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Small Business Tax Loophole Allows LLC to be Taxed at 15% Rate

By IncNow | Published December 20, 2016

shutterstock_170812631Can I save money on taxes with a Delaware LLC? Here are ways that a Delaware LLC could save Federal income and employment tax.

After forming an LLC, there are three alternative tax regimes. No action is required for the first one, and the other two tax elections can be elected into if you think either of the S or C corporation tax elections may be more favorable for your LLC. The right to make these IRS tax elections for your LLC is known as the “check the box” regulation.

Do not delay formation due to tax decisions. The sooner you form your LLC, the sooner the protective limited liability shield is created. You can wait up to 75 days to decide on your tax elections which can reduce your effective tax rate. Your decision about tax elections for your LLC should be made with a goal to reduce your effective tax rate. Your accountant should help you make this tax election decision after you form an LLC. Here is an overview of how the tax elections work.

Federal taxation varies predicated first upon the entity you form, which has a default tax status. It is important to understand how you might be affected based on the decision whether to make a tax election to opt out of the default tax treatment. For many active businesses, thousands of dollars per year can be saved by a timely tax election.

Default Tax Treatment of LLCs: Easy, But Not Usually Most Favorable

For example, if an LLC begins with one member it will be taxed as a sole proprietorship, meaning all income and expenses are reported on Schedule C of the individual’s tax return. This is known as a disregarded entity for tax purposes because the income and expenses are reported on the single member’s personal 1040 U.S. Tax Return and not a separate business tax return.

Multi-member LLCs default to partnership tax status and therefore file IRS Form 1065 Partnership Return with a Form K-1 for each individual member listing both the income and losses to be reported by each member of the partnership. The primary detriment to being taxed as a sole proprietorship or partnership is that all taxable income is subject to employment taxes as “earned income,” meaning that a 15.3% Social Security-Medicare tax applies to all income up to $90,000, and a 2.9% Medicare rate applies to any subsequent income above that.

LLCs Reduce Self-Employment Taxes with S-Election

If an LLC wishes to avoid up to half of the Social Security and Medicare contributions, the LLC may make a Subchapter “S” election by applying for an EIN on form SS-4 and filing the IRS Form 2553 within 75 days of formation or the beginning of a tax year. Only U.S. citizens or green card holders may be members of an LLC which elects Subchapter “S.” After making the S-election, up to half of the LLC’s taxable income may be left in the LLC instead of paid out as compensation. Instead it will be distributed or  reported as passive income, known as an S-Dividend, not subject to Social Security contributions. Following the “S” election, the LLC is required to file IRS Form 1120S Corporation Income Tax Return each year.

The taxable income is passed through pro-rata to the LLC members based on the percentage ownership of the members of an LLC electing to be an S-Corporation. Each member is sent a Form K-1 at the end of each year listing the taxable income to be reported by that member. The LLC incurs no income tax. The S-Corporation tax return, IRS Form 1120S, is only an informational return.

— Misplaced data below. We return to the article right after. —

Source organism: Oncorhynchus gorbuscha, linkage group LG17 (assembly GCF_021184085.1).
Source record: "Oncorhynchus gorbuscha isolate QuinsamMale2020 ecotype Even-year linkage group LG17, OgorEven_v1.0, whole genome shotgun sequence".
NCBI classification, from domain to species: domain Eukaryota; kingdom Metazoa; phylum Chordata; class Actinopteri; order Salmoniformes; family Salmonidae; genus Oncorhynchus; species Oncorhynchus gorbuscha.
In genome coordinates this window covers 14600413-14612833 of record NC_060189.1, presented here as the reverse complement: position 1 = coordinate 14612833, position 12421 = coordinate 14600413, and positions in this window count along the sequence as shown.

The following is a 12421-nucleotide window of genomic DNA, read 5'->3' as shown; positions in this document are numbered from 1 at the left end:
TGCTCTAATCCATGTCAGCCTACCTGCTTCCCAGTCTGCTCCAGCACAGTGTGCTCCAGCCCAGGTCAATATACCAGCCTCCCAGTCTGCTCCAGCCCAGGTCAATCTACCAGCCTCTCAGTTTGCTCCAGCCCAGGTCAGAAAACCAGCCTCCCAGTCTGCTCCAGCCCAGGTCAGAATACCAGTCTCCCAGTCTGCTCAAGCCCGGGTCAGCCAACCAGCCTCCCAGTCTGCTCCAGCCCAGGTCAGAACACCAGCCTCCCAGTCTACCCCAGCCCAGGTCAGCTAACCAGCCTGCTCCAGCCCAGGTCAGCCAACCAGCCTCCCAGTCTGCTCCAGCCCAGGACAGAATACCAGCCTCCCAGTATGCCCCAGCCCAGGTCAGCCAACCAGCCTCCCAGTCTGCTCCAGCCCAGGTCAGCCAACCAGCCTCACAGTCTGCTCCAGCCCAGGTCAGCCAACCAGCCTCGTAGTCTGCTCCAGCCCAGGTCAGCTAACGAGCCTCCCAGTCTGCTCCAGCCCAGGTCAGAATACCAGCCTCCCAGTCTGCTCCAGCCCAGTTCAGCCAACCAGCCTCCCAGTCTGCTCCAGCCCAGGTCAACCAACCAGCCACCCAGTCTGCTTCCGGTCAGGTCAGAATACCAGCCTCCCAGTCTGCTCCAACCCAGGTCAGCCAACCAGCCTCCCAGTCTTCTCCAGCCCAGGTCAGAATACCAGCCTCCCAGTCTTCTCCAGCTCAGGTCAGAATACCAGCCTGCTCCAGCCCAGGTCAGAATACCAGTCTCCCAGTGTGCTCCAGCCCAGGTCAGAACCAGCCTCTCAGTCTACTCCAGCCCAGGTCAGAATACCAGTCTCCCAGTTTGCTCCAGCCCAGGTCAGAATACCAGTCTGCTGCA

LLC Making C-Corporation Election: 15% Tax Rate

As a second alternative, the LLC may elect to be taxed as a C-Corporation. This is how an LLC can achieve a 15% tax rate. The LLC can make this election by filing the C-Corporation election on IRS Form 8832 within 75 days of either the formation date or the beginning of a subsequent tax year. Taxable income is taxed at corporation rates and reported on the IRS Form 1120 Corporation Tax Return to be filed each year. The tax rate on LLCs electing to be taxed as C-Corporations is 15% on the first $50,000 of taxable income each year.

LLCs electing C-status which render personal services are not eligible for this low tax rate unless the ownership is structured so that at least 6% of ownership interest belongs to somebody not employed by the corporation or LLC (which may include spouses or relatives) in order to avoid the Personal Service Classification. Unless you are a professional who is not eligible for this exception, this loophole in the U.S. tax law may be used to save thousands in taxes.

The funds left after paying this low 15% rate may be retained to use as working capital, distributed out to the owners through dividends, or lent out. The owner can also borrow up to $10,000 from the corporation using an interest-free promissory note. Interest must be paid at the applicable federal rate or it will be imputed on any loans from the corporation in excess of $10,000.

Conclusion: Form the LLC First, Consider the Tax Elections Second

The key point is that an LLC starts out as a partnership or sole proprietorship depending on whether it is multi-member or single-member. Then an LLC may elect to be taxed as an S-Corporation or a C-Corporation for what could be lower tax rates, while maintaining the asset protection benefits and partnership agreement benefits built into the LLC operating agreement.

It is better to form the LLC which has all of the tax options because corporations cannot elect into partnership or sole proprietorship status and have less flexibility. Plus the Delaware LLC can include more protections and flexibility built into its operating agreement to help you achieve your goals.

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When deciding where to form your company, consider that Delaware has advantages over your home state that may benefit you. Go